(Food and Drug Administration via AFP/Getty Images)

In a year of birth defects from the Zika virus, lead contamination of the water of Flint, Mich., a startling decline in life expectancy and the ever-rising death toll from opioid overdoses, there was, in fact, some good news about health. In keeping with the holiday spirit and in recognition of the vast sums of money devoted to our well-being, please consider some of the bright spots from last year.

• The number of people who smoke continued to decline to record lows. This partly contributed to the lone bright spot in the life-expectancy report: Cancer rates are down, although the disease remains the No. 2 killer of Americans. Teen pregnancy rates also continued their record-setting slide.

• Another reason cancer rates have dropped: New immunotherapy drugs are having a significant impact for a longer period of time against a wider array of cancers.

8-year-old Ava Christiansen has been battling cancer for half her life. Now a new specialized cancer treatment may be able to keep her in remission. (Whitney Leaming/The Washington Post)

There's new hope for an HIV vaccine; it’s being tested right now. A vaccine against Ebola proved 100 percent effective in a study in Guinea. And more boys are being vaccinated against HPV. A lot more.

• A woman received the first uterus transplant performed in the United States in February. (It soon failed, however, because of infection.)


Lindsey and her husband, Blake, appear with Cleveland Clinic medical staff as they announce she is the nation's first uterus transplant patient, on March in Cleveland. Lindsey did not want her last name used to protect her family's privacy. (Marvin Fong/Plain Dealer via AP)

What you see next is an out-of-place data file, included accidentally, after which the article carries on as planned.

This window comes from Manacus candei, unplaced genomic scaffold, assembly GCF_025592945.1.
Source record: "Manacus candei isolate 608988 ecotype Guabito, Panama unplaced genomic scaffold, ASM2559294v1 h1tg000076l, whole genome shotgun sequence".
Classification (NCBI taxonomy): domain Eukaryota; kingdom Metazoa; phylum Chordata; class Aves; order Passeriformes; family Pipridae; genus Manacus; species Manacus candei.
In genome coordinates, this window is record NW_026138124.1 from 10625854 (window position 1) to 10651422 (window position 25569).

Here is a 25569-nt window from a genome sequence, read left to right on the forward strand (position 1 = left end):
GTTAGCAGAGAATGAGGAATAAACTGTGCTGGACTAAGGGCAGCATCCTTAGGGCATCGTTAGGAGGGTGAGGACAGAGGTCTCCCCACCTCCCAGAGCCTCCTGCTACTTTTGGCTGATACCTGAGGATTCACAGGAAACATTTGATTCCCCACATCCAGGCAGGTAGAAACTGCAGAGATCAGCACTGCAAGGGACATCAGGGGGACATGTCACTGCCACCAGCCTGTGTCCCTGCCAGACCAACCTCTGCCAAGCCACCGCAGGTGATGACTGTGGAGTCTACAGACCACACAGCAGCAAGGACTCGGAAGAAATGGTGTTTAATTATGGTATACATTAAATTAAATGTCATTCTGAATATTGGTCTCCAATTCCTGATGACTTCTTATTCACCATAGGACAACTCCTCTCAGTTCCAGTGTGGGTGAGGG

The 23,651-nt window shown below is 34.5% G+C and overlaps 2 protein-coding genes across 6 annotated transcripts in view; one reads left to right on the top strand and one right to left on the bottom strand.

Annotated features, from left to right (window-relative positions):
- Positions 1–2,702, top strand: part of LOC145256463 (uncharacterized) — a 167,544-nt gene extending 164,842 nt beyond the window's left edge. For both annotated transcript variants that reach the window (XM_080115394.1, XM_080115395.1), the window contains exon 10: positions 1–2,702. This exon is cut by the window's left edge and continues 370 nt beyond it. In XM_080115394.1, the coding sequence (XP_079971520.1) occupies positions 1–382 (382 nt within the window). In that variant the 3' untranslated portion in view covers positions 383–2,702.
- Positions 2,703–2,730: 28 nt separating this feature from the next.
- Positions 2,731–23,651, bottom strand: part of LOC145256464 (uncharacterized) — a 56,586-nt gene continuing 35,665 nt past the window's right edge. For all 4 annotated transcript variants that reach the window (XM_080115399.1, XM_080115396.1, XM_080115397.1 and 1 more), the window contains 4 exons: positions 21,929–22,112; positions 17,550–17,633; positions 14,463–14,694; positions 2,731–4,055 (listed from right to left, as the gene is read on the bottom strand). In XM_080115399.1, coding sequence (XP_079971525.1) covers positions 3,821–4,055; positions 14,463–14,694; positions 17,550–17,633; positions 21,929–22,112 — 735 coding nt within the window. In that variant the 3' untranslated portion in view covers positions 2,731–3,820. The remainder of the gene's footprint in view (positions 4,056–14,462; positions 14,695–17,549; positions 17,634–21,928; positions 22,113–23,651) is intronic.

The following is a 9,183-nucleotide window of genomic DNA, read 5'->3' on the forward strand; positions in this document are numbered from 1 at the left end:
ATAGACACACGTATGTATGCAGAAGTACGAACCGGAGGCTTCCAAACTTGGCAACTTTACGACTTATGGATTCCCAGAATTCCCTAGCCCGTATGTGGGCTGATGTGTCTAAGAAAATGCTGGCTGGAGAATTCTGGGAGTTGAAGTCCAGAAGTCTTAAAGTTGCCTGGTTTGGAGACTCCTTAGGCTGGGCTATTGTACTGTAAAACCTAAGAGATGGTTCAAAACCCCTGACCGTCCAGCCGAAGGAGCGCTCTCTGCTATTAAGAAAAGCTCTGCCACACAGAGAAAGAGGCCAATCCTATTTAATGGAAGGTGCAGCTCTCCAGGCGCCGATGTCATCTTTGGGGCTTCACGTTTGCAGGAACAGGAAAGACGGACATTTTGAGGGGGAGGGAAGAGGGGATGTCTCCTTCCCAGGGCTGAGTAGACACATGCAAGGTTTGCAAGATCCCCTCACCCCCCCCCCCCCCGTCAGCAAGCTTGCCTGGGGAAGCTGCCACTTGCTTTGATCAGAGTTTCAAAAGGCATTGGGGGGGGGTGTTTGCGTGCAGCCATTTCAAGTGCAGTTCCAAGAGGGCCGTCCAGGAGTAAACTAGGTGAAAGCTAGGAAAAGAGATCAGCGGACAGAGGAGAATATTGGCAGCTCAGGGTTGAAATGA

• Some outside-the-box thinking may expand the pool of available organs for transplant.

• And another innovative project gave a paralyzed man a sense of touch.

• Scientists found a new antibiotic in an unlikely place: inside the human nose.

• A new way of safeguarding children from potentially lethal peanut allergies appears to provide lasting protection.

• A sharp-eyed lab tech, the Centers for Disease Control and Prevention, and two good hospitals saved a Baltimore man from certain death when he picked up a rare parasite.


The parasite, in dark blue, in Erich Burger's blood. The parasite causes human African trypanosomiasis, also known as sleeping sickness, which is fatal if not treated. (Greater Baltimore Medical Center)

• And at age 70, a man underwent the gender-altering surgery he always wanted, supported by his wife of 48 years.

William Rohr always knew he was transgender but was afraid that if he ever told anyone, he would lose the family he so dearly loves. Now, watch as William transforms into Kate. (Whitney Shefte/The Washington Post)

That's our list. If you'd like to add stories of  your own, please do so in the comments below.